6th Sense Device (To Sense Magnetic Fields)

I saw a program not too long ago (I believe it was from the UK) about an experiment that was done in which they outfitted a participant with a device that contained a magnetometer, as well as some number of vibrating motors mounted on a belt along his waist.

It was designed so that overtime, his brain interpreted this incoming data as a "new sense" which allowed him to literally FEEL the magnetic directionality of the Earth.

I'd really like to try this for myself, but am no good doing electronics projects from scratch. (I need guidance)  So is there anyone here who is up to the challenge of attempting this, or can anyone at least show me how it might be possible to create this myself.  I'd love to augment my senses full time and become a super human. haha

Thanks in advance for any and all help.


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kelseymh7 years ago
This sounds like something you could attempt yourself, provided you had some of the more complex parts already done, and just modified the circuit slightly.

I did a Google search for LED compass circuit, to try to find something that would consist of a magnetometer and a ring of LEDs to show the directions.

Once you've got that circuit (either buy a kit or do it from scratch), you would then simply replace the LEDs with a set of little pager motors (salvage them or buy a bunch from someone like Digikey or DealExtreme). You could also just put the motors in series with the LEDs (so you get both the visual display for troubleshooting, and the vibration for kinesthetic training).

The reason I suggest pager motors is that they are designed to run off a single AA battery, so you know up front that you don't need anything special like a higher-voltage power supply, or relays to isolate them from the rest of the circuit, etc. The same voltage that drives the LEDs can run the motors, too.
foxymcfox (author)  kelseymh7 years ago
You're my hero! That's a great idea, and thanks to the google search you linked to, I found this:


It's a haptic compass kit. Which is exactly what I'm trying to make. I figure if I just change the scale of it a bit to fit on a belt instead of an anklet, I may soon be the only man who not only doesn't ask for directions...he doesn't HAVE to ask for directions.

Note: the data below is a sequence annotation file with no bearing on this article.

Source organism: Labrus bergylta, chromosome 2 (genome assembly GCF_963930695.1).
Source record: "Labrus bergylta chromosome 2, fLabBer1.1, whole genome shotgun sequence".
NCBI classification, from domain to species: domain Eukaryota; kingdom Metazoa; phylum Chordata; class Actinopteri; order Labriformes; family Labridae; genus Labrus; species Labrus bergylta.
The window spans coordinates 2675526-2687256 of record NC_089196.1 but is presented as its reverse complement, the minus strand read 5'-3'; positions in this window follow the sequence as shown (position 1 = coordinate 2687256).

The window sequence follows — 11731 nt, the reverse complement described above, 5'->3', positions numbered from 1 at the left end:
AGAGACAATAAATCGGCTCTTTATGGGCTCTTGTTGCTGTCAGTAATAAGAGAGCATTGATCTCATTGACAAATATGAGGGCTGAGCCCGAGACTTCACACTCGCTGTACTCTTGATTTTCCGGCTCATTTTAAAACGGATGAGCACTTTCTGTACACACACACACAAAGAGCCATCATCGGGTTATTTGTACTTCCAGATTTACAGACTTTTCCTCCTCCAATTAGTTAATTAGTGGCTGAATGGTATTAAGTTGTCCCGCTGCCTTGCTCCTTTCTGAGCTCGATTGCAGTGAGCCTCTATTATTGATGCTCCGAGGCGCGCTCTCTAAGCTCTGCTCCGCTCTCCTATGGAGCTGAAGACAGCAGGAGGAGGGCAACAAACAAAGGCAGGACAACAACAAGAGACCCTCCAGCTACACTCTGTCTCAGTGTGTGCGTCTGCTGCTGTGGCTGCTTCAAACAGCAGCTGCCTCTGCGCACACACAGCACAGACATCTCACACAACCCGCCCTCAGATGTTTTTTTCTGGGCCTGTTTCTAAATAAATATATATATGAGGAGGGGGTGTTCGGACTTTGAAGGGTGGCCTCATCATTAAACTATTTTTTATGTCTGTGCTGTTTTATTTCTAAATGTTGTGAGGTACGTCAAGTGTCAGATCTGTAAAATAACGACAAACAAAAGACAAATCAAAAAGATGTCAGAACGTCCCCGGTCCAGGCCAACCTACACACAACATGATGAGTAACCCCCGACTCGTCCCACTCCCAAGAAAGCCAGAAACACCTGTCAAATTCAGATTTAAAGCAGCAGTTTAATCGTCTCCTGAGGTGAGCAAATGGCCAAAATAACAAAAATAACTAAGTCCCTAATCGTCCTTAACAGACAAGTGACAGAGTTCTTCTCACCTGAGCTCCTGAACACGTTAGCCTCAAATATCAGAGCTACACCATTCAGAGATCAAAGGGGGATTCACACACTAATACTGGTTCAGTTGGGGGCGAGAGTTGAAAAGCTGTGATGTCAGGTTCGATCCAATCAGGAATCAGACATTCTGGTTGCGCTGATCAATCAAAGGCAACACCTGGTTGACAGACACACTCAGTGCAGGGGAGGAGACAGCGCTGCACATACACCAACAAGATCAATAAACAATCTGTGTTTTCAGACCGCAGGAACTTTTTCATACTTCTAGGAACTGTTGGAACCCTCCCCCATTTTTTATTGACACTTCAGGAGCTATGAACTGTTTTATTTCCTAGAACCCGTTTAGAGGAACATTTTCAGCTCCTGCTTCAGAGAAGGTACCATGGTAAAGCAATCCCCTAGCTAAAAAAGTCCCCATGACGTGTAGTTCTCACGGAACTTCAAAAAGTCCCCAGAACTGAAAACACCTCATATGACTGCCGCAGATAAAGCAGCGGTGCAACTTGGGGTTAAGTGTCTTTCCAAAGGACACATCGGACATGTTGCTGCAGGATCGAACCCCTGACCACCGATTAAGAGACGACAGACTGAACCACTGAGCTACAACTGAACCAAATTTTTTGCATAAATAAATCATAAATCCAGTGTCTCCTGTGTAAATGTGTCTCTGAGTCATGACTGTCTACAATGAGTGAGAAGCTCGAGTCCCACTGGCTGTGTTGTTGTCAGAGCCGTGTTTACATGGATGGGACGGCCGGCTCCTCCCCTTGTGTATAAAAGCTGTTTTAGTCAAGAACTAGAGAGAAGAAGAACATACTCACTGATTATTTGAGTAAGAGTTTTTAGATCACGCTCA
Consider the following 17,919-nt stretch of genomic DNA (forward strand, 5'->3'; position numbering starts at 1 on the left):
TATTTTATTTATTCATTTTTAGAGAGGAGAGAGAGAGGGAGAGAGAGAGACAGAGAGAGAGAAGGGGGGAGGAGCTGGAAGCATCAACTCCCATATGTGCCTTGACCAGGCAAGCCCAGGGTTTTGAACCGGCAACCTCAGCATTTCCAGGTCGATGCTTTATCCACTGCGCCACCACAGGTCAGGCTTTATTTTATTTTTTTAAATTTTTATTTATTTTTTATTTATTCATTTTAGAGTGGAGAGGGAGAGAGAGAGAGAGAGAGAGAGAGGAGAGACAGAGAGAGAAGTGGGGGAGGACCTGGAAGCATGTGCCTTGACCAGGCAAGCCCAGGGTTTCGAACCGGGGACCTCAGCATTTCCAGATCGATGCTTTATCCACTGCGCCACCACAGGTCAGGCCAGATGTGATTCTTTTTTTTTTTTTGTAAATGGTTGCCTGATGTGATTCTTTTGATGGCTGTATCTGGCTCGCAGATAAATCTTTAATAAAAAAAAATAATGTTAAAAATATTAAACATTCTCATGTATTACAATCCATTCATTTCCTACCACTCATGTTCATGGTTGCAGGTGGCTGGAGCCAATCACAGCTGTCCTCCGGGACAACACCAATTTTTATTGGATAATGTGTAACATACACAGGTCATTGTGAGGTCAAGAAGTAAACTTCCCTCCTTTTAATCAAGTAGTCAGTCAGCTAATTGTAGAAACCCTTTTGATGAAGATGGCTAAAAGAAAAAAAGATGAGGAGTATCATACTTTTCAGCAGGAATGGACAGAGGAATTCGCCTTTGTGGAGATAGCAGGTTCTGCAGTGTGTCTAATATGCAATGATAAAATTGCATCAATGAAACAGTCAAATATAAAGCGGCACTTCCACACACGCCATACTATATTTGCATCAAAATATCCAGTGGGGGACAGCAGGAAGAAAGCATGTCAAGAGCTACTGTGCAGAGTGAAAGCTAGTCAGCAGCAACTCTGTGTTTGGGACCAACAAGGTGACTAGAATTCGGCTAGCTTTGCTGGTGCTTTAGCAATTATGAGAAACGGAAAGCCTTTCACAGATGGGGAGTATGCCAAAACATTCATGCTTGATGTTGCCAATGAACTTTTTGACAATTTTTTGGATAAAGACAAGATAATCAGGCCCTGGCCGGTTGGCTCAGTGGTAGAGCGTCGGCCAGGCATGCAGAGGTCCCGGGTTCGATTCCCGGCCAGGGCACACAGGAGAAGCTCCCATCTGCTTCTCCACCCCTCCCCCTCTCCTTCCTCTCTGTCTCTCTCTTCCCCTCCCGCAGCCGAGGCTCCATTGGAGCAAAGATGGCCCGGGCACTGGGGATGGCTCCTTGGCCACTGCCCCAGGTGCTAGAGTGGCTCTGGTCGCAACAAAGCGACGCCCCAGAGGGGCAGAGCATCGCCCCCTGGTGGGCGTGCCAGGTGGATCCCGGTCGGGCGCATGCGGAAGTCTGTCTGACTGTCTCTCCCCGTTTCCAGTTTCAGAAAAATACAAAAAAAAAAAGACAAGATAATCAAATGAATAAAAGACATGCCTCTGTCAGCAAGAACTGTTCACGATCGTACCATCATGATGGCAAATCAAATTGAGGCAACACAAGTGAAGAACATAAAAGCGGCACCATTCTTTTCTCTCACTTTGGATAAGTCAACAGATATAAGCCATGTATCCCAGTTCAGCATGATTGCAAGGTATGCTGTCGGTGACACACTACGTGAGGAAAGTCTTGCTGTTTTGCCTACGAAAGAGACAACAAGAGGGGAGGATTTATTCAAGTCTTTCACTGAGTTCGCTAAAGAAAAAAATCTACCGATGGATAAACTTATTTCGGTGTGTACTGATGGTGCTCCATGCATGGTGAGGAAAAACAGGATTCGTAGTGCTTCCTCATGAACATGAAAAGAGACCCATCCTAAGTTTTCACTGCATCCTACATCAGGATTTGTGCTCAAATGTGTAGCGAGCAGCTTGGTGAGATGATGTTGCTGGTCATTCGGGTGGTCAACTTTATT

Thanks for your help!
Good luck! Please, please, take lots of pictures as you build the project, and write up an Instructable about it. Even if it doesn't work as you expect, the process is important and useful.

And you may learn more about electronics trying to explain what you're doing!
foxymcfox (author)  kelseymh7 years ago
That's the plan! I like learning by taking on projects that interest me, and if I can help others along the way learn as well, even better.

Once I get one more project off my plate, I'm going to move forward with this. So it may be a while before anything comes of this, but when it does, you can expect a full write up with lots of pretty pictures.
Humans HAVE a weak compass sense anyway - although not well understood or confirmed.

R. Robin Baker: Human navigation and magnetoreception. Manchester University Press, 1989
foxymcfox (author)  steveastrouk7 years ago
Very cool! Now I want to look into that. Thanks for feeding my inner (And outer) nerd! That's actually a pretty cool concept, even if it isn't fully proven or understood yet. That's where some of the most interesting science lies.
jeff-o7 years ago
I've heard similar things about having a strong magnet implanted into one's skin. It can be used to sense ferrous metals and moving electricity. You can't turn it off, though...
foxymcfox (author)  jeff-o7 years ago
Man, that sounds annoying. Just imagine how many hard drives you'd accidentally erase just by handling them. haha I've never heard of that though, I may have to look into it further.

That's why I like this piece of tech that I saw, it was removable...and won't lead to forks sticking to me. :P
forks, needles, thumbtacks... ;)

Yeah, a removable device definitely sounds better to me. Can't beat the simplicity of the magnet, though!